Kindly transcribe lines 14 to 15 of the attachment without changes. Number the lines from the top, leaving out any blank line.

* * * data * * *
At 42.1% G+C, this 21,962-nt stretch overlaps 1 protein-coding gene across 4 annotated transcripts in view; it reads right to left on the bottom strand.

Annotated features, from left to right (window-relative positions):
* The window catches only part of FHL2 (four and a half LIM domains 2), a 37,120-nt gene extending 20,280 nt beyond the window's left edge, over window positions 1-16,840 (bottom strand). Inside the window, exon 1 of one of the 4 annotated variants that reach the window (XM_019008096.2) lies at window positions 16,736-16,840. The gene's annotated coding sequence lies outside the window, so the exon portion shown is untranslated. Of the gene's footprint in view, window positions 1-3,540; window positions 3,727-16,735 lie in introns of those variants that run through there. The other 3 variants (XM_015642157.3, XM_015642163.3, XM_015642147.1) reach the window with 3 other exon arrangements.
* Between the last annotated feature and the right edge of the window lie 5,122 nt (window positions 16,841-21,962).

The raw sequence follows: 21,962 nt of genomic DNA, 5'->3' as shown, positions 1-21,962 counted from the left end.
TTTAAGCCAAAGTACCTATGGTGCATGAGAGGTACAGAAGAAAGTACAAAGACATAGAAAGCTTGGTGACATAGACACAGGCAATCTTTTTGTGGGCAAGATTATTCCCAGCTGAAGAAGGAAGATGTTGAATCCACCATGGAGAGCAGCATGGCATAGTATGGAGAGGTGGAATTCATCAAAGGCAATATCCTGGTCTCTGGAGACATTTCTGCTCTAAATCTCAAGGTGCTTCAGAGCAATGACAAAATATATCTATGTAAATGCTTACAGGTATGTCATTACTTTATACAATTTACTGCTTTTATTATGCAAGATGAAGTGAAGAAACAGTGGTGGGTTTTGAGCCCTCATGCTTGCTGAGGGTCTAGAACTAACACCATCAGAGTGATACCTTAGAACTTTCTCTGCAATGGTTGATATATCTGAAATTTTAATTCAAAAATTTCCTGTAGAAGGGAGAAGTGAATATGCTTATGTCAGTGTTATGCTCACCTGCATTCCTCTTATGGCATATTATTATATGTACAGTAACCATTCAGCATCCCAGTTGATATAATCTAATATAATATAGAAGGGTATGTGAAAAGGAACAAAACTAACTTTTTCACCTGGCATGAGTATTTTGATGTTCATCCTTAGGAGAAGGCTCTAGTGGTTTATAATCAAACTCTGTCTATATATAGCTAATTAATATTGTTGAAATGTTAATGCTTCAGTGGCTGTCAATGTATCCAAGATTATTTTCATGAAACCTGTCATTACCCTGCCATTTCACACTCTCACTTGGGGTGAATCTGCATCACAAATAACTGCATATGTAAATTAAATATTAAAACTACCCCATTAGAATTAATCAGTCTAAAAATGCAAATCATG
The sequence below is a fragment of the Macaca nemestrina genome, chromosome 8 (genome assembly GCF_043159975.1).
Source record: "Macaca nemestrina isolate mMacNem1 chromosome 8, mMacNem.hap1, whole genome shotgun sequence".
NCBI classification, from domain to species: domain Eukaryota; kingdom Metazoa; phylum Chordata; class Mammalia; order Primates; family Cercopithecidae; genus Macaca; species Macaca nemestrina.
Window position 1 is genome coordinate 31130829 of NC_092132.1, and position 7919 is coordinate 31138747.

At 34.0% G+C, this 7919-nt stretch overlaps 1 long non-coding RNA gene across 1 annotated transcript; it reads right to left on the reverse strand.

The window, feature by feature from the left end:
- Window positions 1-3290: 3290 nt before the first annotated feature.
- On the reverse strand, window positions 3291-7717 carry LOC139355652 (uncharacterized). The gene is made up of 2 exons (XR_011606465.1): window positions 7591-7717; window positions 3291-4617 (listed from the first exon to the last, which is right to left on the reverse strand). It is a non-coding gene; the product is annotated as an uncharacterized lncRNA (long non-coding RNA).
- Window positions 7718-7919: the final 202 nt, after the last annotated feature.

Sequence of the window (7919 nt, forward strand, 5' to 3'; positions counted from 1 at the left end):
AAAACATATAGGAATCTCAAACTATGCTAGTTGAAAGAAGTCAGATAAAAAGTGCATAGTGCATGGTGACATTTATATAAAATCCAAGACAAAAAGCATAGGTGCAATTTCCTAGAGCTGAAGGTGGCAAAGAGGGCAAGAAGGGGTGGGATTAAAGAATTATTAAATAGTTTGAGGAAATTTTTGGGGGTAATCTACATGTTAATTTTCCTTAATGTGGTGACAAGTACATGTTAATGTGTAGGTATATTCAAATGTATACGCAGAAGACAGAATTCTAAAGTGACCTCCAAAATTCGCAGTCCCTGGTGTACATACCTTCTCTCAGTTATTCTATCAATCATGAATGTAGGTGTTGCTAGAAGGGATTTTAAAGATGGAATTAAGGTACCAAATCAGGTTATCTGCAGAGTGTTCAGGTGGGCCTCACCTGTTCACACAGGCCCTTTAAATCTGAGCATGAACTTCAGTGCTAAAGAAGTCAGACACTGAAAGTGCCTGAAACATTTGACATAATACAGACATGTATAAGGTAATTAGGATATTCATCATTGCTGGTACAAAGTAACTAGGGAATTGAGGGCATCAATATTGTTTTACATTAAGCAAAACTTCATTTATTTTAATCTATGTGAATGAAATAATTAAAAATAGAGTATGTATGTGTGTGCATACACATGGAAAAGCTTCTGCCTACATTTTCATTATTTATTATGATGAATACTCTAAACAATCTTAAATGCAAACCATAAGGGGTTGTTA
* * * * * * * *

- On the reverse strand, window positions 3291-7717 carry LOC139355652 (uncharacterized). The gene is made up of 2 exons (XR_011606465.1): window positions 7591-7717; window positions 3291-4617 (listed from the first exon to the last, which is right to left on the reverse strand). It is a non-coding gene; the product is annotated as an uncharacterized lncRNA (long non-coding RNA).
- Window positions 7718-7919: the final 202 nt, after the last annotated feature.